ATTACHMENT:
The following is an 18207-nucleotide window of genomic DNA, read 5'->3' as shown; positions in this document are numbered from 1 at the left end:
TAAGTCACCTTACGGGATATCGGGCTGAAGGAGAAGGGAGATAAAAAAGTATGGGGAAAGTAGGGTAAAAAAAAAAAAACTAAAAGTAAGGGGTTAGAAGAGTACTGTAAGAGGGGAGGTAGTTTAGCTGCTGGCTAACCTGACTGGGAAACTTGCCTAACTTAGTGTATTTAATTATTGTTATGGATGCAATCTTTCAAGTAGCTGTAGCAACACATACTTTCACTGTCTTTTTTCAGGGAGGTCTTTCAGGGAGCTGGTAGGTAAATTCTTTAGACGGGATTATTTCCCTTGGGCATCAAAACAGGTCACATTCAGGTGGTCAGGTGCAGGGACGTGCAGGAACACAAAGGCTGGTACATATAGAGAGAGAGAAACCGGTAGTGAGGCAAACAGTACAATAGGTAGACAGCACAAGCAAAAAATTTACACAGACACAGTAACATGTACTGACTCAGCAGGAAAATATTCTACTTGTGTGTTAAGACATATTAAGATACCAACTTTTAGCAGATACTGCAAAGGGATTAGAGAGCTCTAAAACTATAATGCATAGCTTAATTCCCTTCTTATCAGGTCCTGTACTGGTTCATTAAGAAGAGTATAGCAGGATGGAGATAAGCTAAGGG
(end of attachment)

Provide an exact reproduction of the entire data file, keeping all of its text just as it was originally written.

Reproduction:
The following is an 18207-nucleotide window of genomic DNA, read 5'->3' as shown; positions in this document are numbered from 1 at the left end:
TAAGTCACCTTACGGGATATCGGGCTGAAGGAGAAGGGAGATAAAAAAGTATGGGGAAAGTAGGGTAAAAAAAAAAAAACTAAAAGTAAGGGGTTAGAAGAGTACTGTAAGAGGGGAGGTAGTTTAGCTGCTGGCTAACCTGACTGGGAAACTTGCCTAACTTAGTGTATTTAATTATTGTTATGGATGCAATCTTTCAAGTAGCTGTAGCAACACATACTTTCACTGTCTTTTTTCAGGGAGGTCTTTCAGGGAGCTGGTAGGTAAATTCTTTAGACGGGATTATTTCCCTTGGGCATCAAAACAGGTCACATTCAGGTGGTCAGGTGCAGGGACGTGCAGGAACACAAAGGCTGGTACATATAGAGAGAGAGAAACCGGTAGTGAGGCAAACAGTACAATAGGTAGACAGCACAAGCAAAAAATTTACACAGACACAGTAACATGTACTGACTCAGCAGGAAAATATTCTACTTGTGTGTTAAGACATATTAAGATACCAACTTTTAGCAGATACTGCAAAGGGATTAGAGAGCTCTAAAACTATAATGCATAGCTTAATTCCCTTCTTATCAGGTCCTGTACTGGTTCATTAAGAAGAGTATAGCAGGATGGAGATAAGCTAAGGG